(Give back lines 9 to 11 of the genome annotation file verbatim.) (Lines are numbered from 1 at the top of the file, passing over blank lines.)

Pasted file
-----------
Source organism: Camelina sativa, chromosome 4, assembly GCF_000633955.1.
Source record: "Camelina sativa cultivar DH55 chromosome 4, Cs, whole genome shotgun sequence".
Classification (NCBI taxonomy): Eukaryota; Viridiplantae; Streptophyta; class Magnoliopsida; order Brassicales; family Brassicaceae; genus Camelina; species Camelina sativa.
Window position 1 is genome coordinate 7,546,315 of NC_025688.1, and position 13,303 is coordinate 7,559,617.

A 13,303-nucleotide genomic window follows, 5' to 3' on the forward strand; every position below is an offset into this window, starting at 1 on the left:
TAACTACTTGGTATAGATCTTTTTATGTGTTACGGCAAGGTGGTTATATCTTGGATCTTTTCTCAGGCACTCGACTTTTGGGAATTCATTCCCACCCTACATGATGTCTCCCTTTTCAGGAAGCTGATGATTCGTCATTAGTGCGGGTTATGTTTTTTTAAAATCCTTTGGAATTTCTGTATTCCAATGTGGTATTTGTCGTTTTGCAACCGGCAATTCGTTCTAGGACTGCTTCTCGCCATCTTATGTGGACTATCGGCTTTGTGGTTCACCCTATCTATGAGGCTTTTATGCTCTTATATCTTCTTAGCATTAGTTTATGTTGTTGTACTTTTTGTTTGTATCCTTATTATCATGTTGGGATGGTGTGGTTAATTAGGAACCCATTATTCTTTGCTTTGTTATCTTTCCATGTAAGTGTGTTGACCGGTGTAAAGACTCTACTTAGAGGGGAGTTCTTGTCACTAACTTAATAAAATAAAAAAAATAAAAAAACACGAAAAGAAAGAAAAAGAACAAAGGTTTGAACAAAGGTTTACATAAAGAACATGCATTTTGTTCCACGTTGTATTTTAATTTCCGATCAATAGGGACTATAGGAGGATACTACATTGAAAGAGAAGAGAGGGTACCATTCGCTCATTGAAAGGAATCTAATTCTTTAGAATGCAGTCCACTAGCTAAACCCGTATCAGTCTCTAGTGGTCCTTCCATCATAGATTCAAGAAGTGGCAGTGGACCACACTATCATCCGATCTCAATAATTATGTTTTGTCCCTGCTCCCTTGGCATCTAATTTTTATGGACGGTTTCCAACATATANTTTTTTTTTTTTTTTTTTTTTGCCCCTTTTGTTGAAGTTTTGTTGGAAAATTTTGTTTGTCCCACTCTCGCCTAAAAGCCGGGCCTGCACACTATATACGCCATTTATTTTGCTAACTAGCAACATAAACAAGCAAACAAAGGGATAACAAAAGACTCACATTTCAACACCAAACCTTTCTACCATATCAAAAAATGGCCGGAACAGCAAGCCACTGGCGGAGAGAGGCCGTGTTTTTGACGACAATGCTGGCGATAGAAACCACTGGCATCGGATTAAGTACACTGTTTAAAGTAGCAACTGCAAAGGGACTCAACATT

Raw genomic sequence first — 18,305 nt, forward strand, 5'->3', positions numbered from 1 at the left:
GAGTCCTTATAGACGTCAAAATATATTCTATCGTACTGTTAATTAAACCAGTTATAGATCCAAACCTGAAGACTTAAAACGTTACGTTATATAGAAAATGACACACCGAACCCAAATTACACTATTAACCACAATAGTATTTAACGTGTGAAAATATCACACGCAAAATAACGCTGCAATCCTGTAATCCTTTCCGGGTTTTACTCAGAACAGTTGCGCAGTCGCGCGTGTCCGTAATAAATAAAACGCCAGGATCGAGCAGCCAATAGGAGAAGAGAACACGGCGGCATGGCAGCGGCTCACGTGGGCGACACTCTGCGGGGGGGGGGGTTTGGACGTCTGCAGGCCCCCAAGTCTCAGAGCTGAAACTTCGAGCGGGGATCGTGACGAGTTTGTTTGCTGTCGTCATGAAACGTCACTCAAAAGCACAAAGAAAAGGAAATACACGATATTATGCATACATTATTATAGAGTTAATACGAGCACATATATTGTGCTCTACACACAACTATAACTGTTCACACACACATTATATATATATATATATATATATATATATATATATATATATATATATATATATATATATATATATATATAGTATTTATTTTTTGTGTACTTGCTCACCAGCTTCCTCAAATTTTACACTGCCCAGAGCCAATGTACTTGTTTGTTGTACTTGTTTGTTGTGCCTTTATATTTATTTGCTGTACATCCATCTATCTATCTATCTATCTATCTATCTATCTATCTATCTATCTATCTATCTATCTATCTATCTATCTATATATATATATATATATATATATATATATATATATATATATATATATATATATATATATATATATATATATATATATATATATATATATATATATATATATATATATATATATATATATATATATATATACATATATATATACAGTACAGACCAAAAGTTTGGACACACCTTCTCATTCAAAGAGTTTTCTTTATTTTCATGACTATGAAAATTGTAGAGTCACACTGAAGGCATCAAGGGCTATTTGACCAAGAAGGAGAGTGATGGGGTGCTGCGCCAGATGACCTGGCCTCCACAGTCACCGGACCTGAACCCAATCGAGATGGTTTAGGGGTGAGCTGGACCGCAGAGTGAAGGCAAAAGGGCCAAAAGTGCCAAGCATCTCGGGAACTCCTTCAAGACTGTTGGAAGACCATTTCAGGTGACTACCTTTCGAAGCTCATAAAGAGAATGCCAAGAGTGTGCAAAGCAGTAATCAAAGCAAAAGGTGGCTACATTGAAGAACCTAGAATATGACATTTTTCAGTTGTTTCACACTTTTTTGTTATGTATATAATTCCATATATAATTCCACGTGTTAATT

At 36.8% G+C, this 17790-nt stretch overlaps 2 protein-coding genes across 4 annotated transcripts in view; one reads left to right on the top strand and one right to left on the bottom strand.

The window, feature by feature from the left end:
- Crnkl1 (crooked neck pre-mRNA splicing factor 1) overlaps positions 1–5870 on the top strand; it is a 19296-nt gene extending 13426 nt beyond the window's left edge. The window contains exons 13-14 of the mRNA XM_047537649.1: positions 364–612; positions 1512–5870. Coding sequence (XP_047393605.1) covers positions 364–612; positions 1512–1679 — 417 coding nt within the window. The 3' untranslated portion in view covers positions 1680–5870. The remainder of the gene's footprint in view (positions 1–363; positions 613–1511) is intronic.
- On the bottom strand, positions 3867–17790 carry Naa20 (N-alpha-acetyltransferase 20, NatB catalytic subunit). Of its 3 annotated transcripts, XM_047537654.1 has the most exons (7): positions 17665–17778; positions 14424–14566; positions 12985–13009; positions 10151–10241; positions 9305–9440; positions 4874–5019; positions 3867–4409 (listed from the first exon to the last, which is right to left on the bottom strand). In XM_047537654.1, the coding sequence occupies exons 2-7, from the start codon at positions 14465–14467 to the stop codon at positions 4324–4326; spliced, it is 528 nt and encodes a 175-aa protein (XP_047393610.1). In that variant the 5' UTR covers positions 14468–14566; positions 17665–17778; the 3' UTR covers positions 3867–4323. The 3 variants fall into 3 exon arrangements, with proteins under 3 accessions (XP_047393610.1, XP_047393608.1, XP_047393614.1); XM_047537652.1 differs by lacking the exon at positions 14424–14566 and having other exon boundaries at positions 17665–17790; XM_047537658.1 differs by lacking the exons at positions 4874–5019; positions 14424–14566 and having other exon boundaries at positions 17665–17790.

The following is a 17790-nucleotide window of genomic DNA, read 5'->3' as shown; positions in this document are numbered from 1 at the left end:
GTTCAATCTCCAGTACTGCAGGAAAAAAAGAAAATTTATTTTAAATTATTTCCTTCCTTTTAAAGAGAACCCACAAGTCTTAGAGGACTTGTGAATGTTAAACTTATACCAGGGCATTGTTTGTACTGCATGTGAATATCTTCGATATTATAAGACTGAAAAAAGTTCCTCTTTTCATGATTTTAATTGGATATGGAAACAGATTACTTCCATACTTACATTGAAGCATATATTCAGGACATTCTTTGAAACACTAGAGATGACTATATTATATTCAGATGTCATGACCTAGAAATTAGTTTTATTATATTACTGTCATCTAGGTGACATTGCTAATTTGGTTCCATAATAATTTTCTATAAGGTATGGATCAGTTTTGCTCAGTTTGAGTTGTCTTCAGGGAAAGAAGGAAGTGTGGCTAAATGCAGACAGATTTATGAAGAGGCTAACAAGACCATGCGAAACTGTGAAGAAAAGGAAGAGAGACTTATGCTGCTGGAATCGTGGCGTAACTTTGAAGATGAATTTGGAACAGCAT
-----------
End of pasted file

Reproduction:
At 36.8% G+C, this 17790-nt stretch overlaps 2 protein-coding genes across 4 annotated transcripts in view; one reads left to right on the top strand and one right to left on the bottom strand.

The window, feature by feature from the left end:
- Crnkl1 (crooked neck pre-mRNA splicing factor 1) overlaps positions 1–5870 on the top strand; it is a 19296-nt gene extending 13426 nt beyond the window's left edge. The window contains exons 13-14 of the mRNA XM_047537649.1: positions 364–612; positions 1512–5870. Coding sequence (XP_047393605.1) covers positions 364–612; positions 1512–1679 — 417 coding nt within the window. The 3' untranslated portion in view covers positions 1680–5870. The remainder of the gene's footprint in view (positions 1–363; positions 613–1511) is intronic.